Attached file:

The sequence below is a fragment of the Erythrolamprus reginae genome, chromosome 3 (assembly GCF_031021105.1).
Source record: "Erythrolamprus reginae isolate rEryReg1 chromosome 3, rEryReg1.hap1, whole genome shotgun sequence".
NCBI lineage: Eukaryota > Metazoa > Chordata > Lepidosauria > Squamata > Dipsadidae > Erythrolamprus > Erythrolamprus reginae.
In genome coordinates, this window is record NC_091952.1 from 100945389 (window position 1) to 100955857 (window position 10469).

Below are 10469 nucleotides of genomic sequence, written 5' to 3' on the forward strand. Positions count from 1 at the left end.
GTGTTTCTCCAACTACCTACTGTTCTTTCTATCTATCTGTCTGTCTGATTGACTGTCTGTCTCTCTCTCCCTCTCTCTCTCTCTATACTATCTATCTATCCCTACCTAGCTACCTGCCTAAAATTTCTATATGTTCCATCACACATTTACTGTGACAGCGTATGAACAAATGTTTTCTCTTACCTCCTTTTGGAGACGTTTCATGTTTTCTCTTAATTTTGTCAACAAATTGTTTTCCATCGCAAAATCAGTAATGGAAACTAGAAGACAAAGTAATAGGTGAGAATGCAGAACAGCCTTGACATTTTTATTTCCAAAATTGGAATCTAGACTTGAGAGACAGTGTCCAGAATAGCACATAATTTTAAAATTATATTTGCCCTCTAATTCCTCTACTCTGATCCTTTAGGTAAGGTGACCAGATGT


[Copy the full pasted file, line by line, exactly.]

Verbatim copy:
The sequence below is a fragment of the Erythrolamprus reginae genome, chromosome 3 (assembly GCF_031021105.1).
Source record: "Erythrolamprus reginae isolate rEryReg1 chromosome 3, rEryReg1.hap1, whole genome shotgun sequence".
NCBI lineage: Eukaryota > Metazoa > Chordata > Lepidosauria > Squamata > Dipsadidae > Erythrolamprus > Erythrolamprus reginae.
In genome coordinates, this window is record NC_091952.1 from 100945389 (window position 1) to 100955857 (window position 10469).

Below are 10469 nucleotides of genomic sequence, written 5' to 3' on the forward strand. Positions count from 1 at the left end.
GTGTTTCTCCAACTACCTACTGTTCTTTCTATCTATCTGTCTGTCTGATTGACTGTCTGTCTCTCTCTCCCTCTCTCTCTCTCTATACTATCTATCTATCCCTACCTAGCTACCTGCCTAAAATTTCTATATGTTCCATCACACATTTACTGTGACAGCGTATGAACAAATGTTTTCTCTTACCTCCTTTTGGAGACGTTTCATGTTTTCTCTTAATTTTGTCAACAAATTGTTTTCCATCGCAAAATCAGTAATGGAAACTAGAAGACAAAGTAATAGGTGAGAATGCAGAACAGCCTTGACATTTTTATTTCCAAAATTGGAATCTAGACTTGAGAGACAGTGTCCAGAATAGCACATAATTTTAAAATTATATTTGCCCTCTAATTCCTCTACTCTGATCCTTTAGGTAAGGTGACCAGATGT